Tasmanian bumblebee decision defies the evidence

A Senate environment committee that endorsed the commercial use of Tasmanian feral bumblebees seemed oblivious to the serious impacts this invasive species can have on the natural environment.

It is well known that the large earth bumblebee (Bombus terrestris) is an efficient pollinator of crops such as tomatoes, cucumbers and eggplants. This was one of the reasons the tomato industry has repeatedly applied to import the bumblebee into Australia, three times in the past 20 years, to avoid the need for costly hand-pollination. Each time the application has been rejected due to the high likelihood of environmental harm.

Relentless industry pressure

Since then the industry has been lobbying for the law to be changed. Federal environmental law currently prohibits the possession or use of any exotic species not permitted for import – even if the species is already in the country. This is important to limit the incentive to smuggle in harmful species not permitted for import.

After the tomato growers’ case was championed by Senator Jacqui Lambie, the issue was referred to the Senate environment committee to examine “Risks and opportunities associated with the use of the bumblebee population in Tasmania for commercial pollination purposes”. Their report was published in June.

The bumblebee is believed to have been illegally smuggled into Tasmania from New Zealand in the early 1990s. They were first observed in 1992 in Hobart and spread rapidly across Tasmania over the following 14 years. They may have originated from as few as two queens, making the population inbred and genetically weak.

The tiny Tasmanian tomato industry, producing just 0.04% of Australia’s tomatoes in 2011-12, has been lobbying to overcome the legal impediment to use bumblebees in Tasmania’s greenhouses. We believe the tomato industry is more interested in bumblebees coming to the mainland, which can be made more achievable by legalising them in Tasmania.

 

Senator Lambie persuaded former environment minister Greg Hunt to move an amendment in Parliament in 2014 to allow exceptions to the stricture against using illegally introduced species. Fortunately, it failed to pass. In February 2016, the Senate initiated an inquiry to look into the issue.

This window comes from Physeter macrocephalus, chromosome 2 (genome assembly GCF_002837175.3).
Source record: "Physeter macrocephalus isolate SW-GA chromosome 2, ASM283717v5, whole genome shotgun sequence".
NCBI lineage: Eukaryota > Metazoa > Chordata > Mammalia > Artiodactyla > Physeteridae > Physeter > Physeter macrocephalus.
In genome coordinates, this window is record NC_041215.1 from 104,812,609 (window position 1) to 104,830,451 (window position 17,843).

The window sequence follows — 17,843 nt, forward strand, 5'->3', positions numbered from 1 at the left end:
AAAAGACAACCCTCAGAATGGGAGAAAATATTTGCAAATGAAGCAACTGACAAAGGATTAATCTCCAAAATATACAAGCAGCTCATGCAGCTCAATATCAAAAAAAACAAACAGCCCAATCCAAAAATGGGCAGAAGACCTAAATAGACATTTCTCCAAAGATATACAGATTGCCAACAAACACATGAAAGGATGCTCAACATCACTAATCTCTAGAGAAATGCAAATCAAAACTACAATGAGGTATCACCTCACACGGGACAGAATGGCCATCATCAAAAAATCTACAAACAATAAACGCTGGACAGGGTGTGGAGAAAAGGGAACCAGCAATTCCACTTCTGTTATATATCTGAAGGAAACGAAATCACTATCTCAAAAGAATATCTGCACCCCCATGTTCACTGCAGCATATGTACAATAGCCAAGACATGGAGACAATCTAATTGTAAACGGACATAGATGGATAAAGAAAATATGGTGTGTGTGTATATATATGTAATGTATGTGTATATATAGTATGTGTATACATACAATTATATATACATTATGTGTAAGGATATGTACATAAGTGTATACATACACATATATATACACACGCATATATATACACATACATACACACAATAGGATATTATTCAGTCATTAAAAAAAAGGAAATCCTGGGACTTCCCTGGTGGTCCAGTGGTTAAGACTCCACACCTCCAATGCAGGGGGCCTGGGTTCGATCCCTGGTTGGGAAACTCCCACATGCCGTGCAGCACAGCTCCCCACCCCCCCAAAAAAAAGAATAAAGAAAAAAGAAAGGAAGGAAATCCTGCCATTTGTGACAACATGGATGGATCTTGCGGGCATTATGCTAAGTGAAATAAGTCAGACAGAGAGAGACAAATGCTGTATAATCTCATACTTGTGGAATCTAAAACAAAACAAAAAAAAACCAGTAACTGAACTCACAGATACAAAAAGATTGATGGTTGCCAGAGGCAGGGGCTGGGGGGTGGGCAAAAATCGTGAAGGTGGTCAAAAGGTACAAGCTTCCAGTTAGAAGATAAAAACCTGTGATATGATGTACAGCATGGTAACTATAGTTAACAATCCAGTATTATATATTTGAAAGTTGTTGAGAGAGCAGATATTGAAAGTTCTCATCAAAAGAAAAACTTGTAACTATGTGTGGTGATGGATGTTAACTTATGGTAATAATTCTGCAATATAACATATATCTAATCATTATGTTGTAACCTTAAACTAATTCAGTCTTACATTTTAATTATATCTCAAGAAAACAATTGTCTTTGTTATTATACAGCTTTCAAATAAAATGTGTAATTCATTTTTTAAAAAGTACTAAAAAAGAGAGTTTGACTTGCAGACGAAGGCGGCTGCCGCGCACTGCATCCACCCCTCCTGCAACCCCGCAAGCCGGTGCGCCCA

Inquiry hears compelling evidence

There was strong concern expressed in many submissions to the inquiry. The South Australian government warned of significant biosecurity and commercial risks for its state including impacts on native bees, birds and plants, and impacts on the honeybee, floral and horticultural industries and the unique Kangaroo Island ligurian bee industry.

The CSIRO warned that the use of bumblebees in greenhouses would create an “increased risk” of the bees being transported from Tasmania to the mainland, resulting in the need for increased biosecurity controls.

The federal environment department warned that weed impacts may be “exacerbated” due to the efficiency of bumblebee pollination, bumblebees may spread honeybee diseases, and if the commercialisation of bumblebees led to the introduction of new genetic stock, environmental impacts in Tasmania would increase.

The Australian Honeybee Industry Council expressed fears that bumblebees will be a “great biosecurity risk” to the honeybee industry, adding pressure to introduce new genetic stock and helping bumblebees spread to the mainland.

Our submission warned that the bumblebee proposal was a “foot in the door” strategy to remove impediments to introducing and using bumblebees on mainland Australia. If the ban on using illegally imported species is removed, this would create a strong incentive to shift the bees illegally to the mainland and introduce new genetic bumblebee stock. This may also have the flow-on effect of stimulating the illegal release into Australia of other harmful invasive species.

More than 80 peer-reviewed studies have identified impacts when bumblebees are introduced to new areas, including studies in New Zealand, Israel, Chile and Argentina. Victoria and NSW have pre-emptively listed the species as a threatening or potentially threatening process.

Ignoring the evidence

We were shocked that the committee ignored the strong evidence of the environmental and commercial risks of allowing bumblebee use in Tasmania. All members of the Senate environment and communications references committee representing Labor, Liberal and the Greens endorsed the final report recommendations to proceed with using bumblebees as a two-year trial. Half the committee members represented Tasmania.

The government has advised the Invasive Species Council that a response to the inquiry report is likely in the next six months.

We will be urging the major political parties to leave the laws unchanged and continue to prevent bumblebee use anywhere in Australia.

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